”Importantly, we discovered that a subset of the naive T-cells from the healthy individuals were absent from the recovered individuals, suggesting a post-infection inflammatory stage. Both COVID-19 positive patients and the recovered individuals exhibited a CD40-CD40LG-mediated inflammatory response in the monocytes and T-cell subsets. T-cells, NK-cells, and monocyte-mediated elevation of immunological, stress and antiviral responses were also seen in the COVID-19 positive and the recovered individuals, along with an abnormal T-cell activation, inflammatory response, and faster cellular transition of T cell subtypes in the COVID-19 patients.”

December 7, 2022, Title: Increased migratory/activated CD8+ T cell and low avidity SARS-CoV-2 reactive cellular response in post-acute COVID-19 syndrome

“The phenotyping of lymphocytes showed a significantly higher number of CD8+ T cells expressing the Epstein-Barr virus induced G protein coupled receptor 2, chemokine receptor CXCR3 and C-C chemokine receptor type 5 playing an important role in inflammation and migration in PASC patients compared to controls. Additionally, a stronger, SARS-CoV-2 reactive CD8+ T cell response, characterized by IFNγ production and predominant TEMRA phenotype but low SARS-CoV-2 avidity was detected in PASC patients compared to controls. Furthermore, higher titers of several autoantibodies were detected among PASC patients. Our data suggest that a persistent inflammatory response triggered by SARS-CoV-2 might be responsible for the observed sequelae in PASC patients.”

December 8, 2022, Title: Mild SARS-CoV-2 infection results in long-lasting microbiota instability

“SARS-CoV-2 cases exhibited a significantly less stable gut microbiota relative to controls, as long as 154 days after their positive test. These results were confirmed and extended in the K18-hACE2 mouse model, which is susceptible to SARS-CoV-2 infection. All of the tested SARS-CoV-2 variants significantly disrupted the mouse gut microbiota, including USA-WA1/2020 (the original variant detected in the United States), Delta, and Omicron.” And “SARS-CoV-2 most likely impacts the gut microbiome through effects on host immune or epithelial cells.”

December 15, 2022, Title: Longitudinal Analysis of T cells in COVID-19 Survivors with Post-Acute Sequelae of COVID-19 Reveals Associations between Individual Symptoms and Inflammatory Indexes

“These findings suggest continued CD8+ T cell and CD4+CD25+ T cell activation and response following SARS-CoV-2 infection in patients with PASC. An increase in T regulatory cells suggests an ongoing attempt to control host inflammation in a subset of these patients. These results shed further light on continued immune system activation and chronic inflammation as a link to symptoms in COVID-19 survivors suffering from PASC.”

December 23, 2022, Title: SARS-CoV-2 Omicron subvariants evolved to promote further escape from MHC-I recognition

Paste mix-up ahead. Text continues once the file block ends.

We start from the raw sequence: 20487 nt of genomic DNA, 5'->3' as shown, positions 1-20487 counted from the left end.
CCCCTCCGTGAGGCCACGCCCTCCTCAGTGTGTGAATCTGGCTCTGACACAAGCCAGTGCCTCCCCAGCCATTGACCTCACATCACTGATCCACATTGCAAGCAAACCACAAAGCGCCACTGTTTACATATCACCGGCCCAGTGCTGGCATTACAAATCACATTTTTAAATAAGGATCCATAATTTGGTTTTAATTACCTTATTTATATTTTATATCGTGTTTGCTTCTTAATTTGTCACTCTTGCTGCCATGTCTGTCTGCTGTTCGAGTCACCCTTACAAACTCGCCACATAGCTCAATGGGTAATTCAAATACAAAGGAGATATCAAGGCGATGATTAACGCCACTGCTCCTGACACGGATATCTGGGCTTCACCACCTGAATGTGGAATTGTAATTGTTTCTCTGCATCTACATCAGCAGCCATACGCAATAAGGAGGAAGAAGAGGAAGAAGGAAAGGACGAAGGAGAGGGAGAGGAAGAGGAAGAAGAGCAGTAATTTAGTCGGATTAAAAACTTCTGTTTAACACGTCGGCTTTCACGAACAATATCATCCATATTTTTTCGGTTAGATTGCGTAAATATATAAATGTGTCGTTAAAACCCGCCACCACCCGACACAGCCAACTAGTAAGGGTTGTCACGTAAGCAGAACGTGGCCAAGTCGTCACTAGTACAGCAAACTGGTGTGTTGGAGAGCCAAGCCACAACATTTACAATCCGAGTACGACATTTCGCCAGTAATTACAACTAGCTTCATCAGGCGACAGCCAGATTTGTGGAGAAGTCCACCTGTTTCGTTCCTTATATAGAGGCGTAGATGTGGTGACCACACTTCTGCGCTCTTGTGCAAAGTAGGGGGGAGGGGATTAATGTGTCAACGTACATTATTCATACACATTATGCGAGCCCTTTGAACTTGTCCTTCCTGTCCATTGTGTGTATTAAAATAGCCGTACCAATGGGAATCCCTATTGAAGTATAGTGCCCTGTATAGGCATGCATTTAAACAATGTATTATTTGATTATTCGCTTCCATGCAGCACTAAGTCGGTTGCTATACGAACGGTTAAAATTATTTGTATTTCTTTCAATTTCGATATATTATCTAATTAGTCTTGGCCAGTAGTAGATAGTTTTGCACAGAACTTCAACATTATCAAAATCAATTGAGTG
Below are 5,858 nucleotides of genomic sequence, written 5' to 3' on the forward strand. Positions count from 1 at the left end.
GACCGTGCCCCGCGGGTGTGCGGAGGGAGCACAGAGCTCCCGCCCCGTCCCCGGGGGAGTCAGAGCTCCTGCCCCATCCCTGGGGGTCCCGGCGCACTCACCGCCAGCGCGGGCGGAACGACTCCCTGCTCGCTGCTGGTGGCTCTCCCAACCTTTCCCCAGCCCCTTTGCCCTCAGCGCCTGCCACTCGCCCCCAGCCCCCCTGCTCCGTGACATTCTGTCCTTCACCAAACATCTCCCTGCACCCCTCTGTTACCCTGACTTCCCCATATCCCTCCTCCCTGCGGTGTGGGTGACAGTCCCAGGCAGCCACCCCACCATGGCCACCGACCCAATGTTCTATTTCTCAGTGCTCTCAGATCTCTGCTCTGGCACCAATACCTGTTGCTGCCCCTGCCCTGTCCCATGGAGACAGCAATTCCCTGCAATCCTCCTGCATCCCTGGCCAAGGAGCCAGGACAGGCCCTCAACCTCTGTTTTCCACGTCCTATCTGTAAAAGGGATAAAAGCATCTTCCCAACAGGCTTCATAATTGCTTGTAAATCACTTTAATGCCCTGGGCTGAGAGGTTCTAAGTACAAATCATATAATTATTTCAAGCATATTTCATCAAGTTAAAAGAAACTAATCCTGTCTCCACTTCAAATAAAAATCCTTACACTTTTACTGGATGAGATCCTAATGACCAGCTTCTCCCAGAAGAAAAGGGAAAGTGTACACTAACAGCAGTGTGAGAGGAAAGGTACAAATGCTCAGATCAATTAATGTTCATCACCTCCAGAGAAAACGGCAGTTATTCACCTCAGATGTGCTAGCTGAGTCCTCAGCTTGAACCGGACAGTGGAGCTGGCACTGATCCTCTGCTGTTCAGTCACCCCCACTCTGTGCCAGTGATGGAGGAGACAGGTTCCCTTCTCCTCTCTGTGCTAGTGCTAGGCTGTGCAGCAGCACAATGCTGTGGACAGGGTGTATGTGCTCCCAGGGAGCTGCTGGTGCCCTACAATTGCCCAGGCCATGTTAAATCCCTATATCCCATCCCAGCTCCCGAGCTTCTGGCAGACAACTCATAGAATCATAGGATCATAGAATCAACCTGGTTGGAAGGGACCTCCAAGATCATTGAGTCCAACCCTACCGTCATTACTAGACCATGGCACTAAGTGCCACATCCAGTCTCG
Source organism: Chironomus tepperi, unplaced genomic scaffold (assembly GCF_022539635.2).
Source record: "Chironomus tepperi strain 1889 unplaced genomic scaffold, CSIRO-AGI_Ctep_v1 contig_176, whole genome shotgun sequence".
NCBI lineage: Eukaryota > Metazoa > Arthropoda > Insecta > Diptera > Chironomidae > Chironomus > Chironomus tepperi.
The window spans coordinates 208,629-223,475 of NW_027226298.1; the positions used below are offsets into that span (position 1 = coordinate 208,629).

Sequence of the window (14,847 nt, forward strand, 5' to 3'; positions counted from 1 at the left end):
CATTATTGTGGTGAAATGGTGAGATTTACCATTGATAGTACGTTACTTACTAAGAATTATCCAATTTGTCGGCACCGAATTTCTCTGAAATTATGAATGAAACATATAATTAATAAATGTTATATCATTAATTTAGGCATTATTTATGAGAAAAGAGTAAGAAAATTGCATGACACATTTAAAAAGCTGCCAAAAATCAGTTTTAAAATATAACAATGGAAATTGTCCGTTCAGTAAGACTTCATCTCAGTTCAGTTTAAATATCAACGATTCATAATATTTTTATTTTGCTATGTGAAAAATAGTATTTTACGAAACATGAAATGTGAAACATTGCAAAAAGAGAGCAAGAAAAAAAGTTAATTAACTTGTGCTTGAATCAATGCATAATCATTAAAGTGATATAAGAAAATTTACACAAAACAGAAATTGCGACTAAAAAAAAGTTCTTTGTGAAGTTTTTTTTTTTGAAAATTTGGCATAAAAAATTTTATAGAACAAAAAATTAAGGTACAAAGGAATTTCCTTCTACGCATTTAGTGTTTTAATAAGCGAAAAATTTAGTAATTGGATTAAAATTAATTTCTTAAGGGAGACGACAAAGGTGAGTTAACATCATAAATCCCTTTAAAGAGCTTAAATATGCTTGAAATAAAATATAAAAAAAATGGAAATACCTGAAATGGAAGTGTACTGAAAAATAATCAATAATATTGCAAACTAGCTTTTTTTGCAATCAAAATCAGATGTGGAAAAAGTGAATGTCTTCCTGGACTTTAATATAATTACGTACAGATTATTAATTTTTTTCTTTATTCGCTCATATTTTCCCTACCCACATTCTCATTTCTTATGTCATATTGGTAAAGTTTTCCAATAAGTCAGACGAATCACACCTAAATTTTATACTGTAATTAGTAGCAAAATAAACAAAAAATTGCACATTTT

“Notably, MHC-I upregulation was strongly inhibited after SARS-CoV-2 infection in vivo. While earlier VOCs possess similar capacity as the ancestral strain to suppress MHC I, Omicron subvariants exhibit a greater ability to suppress surface MHC-I expressions. Collectively, our data suggest that, in addition to escape from neutralizing antibodies, the success of Omicron subvariants to cause breakthrough infection and reinfection may in part be due to its optimized evasion from T cell recognition.”

Omicron variants further suppress MHC I expression. MHC is a molecular identifier for killer T cells to work.

December 26, 2022, Title: Transcriptional reprogramming from innate immune functions to a pro-thrombotic signature by monocytes in COVID-19

“Monocytes from COVID-19 patients display altered expression of cell surface receptors and a dysfunctional metabolic profile that distinguish them from healthy monocytes. Secondary pathogen sensing ex vivo leads to defects in pro-inflammatory cytokine and type-I IFN production in moderate COVID-19 cases, together with defects in glycolysis. COVID-19 monocytes switch their gene expression profile from canonical innate immune to pro-thrombotic signatures and are functionally pro-thrombotic, both at baseline and following ex vivo stimulation with SARS-CoV-2. Transcriptionally, COVID-19 monocytes are characterized by enrichment of pathways involved in hemostasis, immunothrombosis, platelet aggregation and other accessory pathways to platelet activation and clot formation. These results identify a potential mechanism by which monocyte dysfunction may contribute to COVID-19 pathology.” Clearly reminds us we are more vulnerable during recovery from SARS-COV-2 infection.

January 11, 2023, Title: A single-cell atlas reveals shared and distinct immune responses and metabolism during SARS-CoV-2 and HIV-1 infections

” Highlights

  • COVID-19 and HIV-1+ patients show disease-specific inflammatory immune signatures
  • COVID-19 patients show more productive humoral responses than HIV-1+ patients